The Philosophy of Dionysius the Areopagite: An Introduction to the Structure and the Contents of theTreatise On the Divine Names (review)
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Journal of Early Christian Studies 16.1 (2008) 118-120

Reviewed by
Charles Marshall
Harvard University
Christian Schäfer; The Philosophy of Dionysius the Areopagite: An Introduction to the Structure and the Contents of the Treatise On the Divine Names; Philosophia Antiqua 99; Leiden: Brill, 2006; Pp. xvi + 212. $139.

The order and coherence of the Corpus Dionysiacum (hereafter CD) have been hotly debated in twentieth-century scholarship; the barely reigning consensus is that the four treatises form a coherent whole which the ten letters then buttress and that the most attested order in the manuscript tradition (Celestial Hierarchy [CH], Ecclesiastical Hierarchy [EH], Divine Names [DN], Mystical Theology [MT]) reflects the order in which we are meant to read the corpus. Beyond this, however, the overall structure of the CD remains difficult to infer. This difficulty is repeated on the level of the single treatise DN, the longest of the four, which offers meditations on an array of divine names from "Good" to "Peace" to "Perfect." Paul Rorem speaks for most scholars when he admits that, besides the first three chapters that offer the reader an "interpretive methodology," the choice and order of divine names in the subsequent chapters (4 through 13) remain something of a mystery (Rorem 1993, 133; cf. Rorem, foreword, xiv). [End Page 118]

Christian Schäfer's book addresses this interpretive impasse and aims to lay bare the structure of these chapters. In Part I, he acknowledges his debt to the work of two previous scholars, Endre von Ivánka and Hans Urs von Balthasar, both of whom discern a deeper structure within DN. In Part II, Schäfer refines the insights of these two scholars and delivers a "structural analysis" of DN that everywhere reflects Dionysius's overarching concern for the simultaneous divine operations of procession, rest, and return greek text - text replacement character and their echo in all of creation. The heart of Schäfer's argument is to be found in chapter 5, where he divides DN into four units. The first three chapters, Schäfer contends, not only provide an "interpretive methodology," but in fact anticipate the triadic operations upon which the subsequent three groupings of divine names are meditations. The first meditation is on divine procession into manifold creation and includes in chapters 4 through 7 the divine names "Good," "Being," "Life," and "Wisdom." The third meditation is on our unifying return to the divine and includes in chapters 12 and 13 a series of biblical "all-in-one" names ("Holy of Holies," "King of Kings," etc.) and the names "Perfect" and "One."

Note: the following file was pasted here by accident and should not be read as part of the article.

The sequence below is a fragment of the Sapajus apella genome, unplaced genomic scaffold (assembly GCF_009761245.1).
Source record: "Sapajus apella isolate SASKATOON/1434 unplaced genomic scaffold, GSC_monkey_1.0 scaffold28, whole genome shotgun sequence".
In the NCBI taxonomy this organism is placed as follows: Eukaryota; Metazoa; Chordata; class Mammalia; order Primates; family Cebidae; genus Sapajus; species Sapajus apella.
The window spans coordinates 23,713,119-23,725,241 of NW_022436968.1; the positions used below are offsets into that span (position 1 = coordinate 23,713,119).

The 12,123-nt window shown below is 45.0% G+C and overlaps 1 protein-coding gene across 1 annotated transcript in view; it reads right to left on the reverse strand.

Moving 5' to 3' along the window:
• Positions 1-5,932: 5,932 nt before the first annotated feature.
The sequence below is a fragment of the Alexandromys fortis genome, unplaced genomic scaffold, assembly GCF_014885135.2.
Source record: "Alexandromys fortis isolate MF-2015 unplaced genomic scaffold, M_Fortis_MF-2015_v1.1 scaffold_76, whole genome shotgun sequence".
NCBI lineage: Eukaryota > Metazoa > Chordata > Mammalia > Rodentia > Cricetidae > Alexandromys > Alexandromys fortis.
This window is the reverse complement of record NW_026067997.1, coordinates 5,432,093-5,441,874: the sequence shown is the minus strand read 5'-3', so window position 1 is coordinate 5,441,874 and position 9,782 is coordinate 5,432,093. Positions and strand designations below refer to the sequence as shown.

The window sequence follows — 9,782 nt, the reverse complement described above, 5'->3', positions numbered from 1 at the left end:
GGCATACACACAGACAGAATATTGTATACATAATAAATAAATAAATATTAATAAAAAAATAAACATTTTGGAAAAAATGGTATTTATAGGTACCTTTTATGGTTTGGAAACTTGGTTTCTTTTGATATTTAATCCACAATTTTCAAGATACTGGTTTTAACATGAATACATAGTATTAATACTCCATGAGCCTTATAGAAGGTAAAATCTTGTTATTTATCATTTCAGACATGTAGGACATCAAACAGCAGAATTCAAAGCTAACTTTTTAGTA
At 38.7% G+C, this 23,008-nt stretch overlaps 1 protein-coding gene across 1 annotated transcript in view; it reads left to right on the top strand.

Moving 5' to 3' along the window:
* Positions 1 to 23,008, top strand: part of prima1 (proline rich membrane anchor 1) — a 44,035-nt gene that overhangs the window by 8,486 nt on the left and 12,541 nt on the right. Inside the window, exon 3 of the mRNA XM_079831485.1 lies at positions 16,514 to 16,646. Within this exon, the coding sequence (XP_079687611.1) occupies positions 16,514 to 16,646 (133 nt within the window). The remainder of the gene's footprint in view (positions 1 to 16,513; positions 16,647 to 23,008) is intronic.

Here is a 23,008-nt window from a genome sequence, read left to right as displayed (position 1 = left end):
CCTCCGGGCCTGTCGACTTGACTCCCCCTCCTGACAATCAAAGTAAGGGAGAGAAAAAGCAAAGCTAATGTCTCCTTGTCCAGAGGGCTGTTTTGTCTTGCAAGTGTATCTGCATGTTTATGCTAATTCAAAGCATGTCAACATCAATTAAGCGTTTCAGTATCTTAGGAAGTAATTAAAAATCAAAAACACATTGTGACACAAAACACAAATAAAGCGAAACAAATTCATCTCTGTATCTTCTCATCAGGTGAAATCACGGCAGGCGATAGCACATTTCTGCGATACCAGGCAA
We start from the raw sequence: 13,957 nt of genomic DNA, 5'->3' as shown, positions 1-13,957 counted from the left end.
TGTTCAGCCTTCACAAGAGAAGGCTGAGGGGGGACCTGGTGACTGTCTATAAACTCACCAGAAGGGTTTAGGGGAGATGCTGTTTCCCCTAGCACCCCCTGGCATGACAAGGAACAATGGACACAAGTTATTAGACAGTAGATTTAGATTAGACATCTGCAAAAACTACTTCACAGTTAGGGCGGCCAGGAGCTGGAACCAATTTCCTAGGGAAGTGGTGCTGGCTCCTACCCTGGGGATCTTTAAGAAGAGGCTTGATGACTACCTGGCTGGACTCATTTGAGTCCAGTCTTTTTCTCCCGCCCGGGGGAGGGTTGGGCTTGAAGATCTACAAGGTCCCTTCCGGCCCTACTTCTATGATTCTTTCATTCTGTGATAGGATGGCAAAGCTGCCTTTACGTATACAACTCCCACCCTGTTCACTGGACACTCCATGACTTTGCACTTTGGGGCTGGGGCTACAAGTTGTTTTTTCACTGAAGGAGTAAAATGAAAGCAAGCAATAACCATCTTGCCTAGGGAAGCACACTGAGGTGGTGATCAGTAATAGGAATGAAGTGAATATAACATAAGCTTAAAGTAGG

Schäfer's greatest contribution in Part II is his treatment of the divine names in chapters 8 through 11, which on his reading constitute a meditation on the ontological "halt," "the pivot between exitus and reditus" (Rorem, foreword, xiv), the "dynamic steadying" wherein creatures are "settled" into their proper place in creation. The achievement of the author's interpretation here is that he makes sense of these middle chapters by reading them as dedicated to the momentary pause between the divine exhalation (procession) and inhalation (return). My only complaint is that Schäfer seems to understand rest as something that happens between procession and return—hence his preferred translation of greek text - text replacement character is "halt." But greek text - text replacement character can also be understood as the condition in which the divine procession and return and the creaturely participation therein flow without obstruction, whereupon the entire cosmos finds "rest" in deifying union with the unknown God. This would seem a better fit with some of the more striking divine names from these chapters, notably "Justice" and "Peace," which do not so much connote the "dynamic steadying" of creatures here and now as they do an earthly foretaste of the eschatological deification of the cosmos.

In Part III, Schäfer faces a vexing problem for any interpreter of DN: the fact that much of chapter 4, ostensibly devoted to the divine name "Good," is, in fact, a sustained treatment of...


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